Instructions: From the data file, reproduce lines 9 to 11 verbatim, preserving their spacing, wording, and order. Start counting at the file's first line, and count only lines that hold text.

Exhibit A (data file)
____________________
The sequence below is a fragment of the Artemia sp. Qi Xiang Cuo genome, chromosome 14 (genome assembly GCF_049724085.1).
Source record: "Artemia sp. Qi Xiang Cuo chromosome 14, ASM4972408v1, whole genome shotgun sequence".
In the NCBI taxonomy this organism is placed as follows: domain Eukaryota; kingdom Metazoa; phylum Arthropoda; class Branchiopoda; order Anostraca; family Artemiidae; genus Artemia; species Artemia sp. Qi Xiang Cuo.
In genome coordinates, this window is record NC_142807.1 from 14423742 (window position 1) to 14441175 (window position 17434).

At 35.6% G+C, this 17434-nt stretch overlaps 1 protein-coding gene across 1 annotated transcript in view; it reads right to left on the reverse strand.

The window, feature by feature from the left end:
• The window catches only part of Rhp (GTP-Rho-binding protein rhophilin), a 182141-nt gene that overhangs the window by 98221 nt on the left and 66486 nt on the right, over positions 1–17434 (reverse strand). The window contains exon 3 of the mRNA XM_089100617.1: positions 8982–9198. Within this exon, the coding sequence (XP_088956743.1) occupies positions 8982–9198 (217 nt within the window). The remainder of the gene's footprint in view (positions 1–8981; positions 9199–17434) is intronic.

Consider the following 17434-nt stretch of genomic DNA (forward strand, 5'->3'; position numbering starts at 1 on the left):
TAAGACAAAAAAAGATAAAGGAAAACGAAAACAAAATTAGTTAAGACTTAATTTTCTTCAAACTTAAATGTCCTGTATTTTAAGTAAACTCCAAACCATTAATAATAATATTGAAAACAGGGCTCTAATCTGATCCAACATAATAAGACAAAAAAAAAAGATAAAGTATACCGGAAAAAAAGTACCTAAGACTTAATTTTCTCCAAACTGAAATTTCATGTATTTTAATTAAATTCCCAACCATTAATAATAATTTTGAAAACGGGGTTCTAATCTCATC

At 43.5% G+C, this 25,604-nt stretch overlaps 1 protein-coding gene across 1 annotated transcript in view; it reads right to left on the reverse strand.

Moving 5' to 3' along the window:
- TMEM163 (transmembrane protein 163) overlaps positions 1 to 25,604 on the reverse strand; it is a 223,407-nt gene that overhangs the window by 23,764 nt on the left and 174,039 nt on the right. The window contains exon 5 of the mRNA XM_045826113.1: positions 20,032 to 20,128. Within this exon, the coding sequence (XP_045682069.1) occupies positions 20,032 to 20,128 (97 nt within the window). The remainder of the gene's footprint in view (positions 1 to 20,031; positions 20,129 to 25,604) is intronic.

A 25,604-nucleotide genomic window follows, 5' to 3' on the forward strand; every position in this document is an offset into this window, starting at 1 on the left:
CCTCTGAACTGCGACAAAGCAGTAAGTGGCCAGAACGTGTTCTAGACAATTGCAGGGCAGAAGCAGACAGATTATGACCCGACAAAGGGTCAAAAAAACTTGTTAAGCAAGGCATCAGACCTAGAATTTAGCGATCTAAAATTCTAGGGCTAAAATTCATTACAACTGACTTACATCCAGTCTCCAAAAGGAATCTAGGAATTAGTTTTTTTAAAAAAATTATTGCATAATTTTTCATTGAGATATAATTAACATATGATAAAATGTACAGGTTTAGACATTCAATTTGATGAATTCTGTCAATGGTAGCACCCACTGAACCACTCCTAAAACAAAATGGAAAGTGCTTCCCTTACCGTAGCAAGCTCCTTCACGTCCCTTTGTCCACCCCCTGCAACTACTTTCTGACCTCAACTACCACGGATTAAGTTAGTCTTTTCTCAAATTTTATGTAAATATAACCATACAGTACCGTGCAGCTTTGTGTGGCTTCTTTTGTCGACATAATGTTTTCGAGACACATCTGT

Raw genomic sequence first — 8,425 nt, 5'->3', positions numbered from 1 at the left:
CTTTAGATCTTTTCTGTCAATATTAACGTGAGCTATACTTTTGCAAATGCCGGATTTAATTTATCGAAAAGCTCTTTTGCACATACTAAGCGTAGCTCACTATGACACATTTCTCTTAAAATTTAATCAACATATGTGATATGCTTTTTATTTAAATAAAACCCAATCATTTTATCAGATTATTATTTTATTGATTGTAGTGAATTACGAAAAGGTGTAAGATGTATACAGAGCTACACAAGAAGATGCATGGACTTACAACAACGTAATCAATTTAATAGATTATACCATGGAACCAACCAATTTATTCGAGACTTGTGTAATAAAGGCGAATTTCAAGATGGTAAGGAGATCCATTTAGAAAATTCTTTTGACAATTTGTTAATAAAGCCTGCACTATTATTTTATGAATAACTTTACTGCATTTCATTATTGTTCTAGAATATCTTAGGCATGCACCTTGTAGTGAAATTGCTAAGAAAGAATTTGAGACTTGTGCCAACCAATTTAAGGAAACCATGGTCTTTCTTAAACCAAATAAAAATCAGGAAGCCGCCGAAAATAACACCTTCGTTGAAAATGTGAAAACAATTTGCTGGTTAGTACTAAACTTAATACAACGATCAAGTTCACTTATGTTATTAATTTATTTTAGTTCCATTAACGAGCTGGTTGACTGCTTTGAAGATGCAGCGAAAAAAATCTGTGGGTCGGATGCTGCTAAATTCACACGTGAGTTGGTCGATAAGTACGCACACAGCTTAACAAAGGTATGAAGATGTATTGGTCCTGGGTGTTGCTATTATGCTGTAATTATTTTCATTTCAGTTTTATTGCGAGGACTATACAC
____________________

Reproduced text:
TAAGACAAAAAAAGATAAAGGAAAACGAAAACAAAATTAGTTAAGACTTAATTTTCTTCAAACTTAAATGTCCTGTATTTTAAGTAAACTCCAAACCATTAATAATAATATTGAAAACAGGGCTCTAATCTGATCCAACATAATAAGACAAAAAAAAAAGATAAAGTATACCGGAAAAAAAGTACCTAAGACTTAATTTTCTCCAAACTGAAATTTCATGTATTTTAATTAAATTCCCAACCATTAATAATAATTTTGAAAACGGGGTTCTAATCTCATC

At 43.5% G+C, this 25,604-nt stretch overlaps 1 protein-coding gene across 1 annotated transcript in view; it reads right to left on the reverse strand.

Moving 5' to 3' along the window: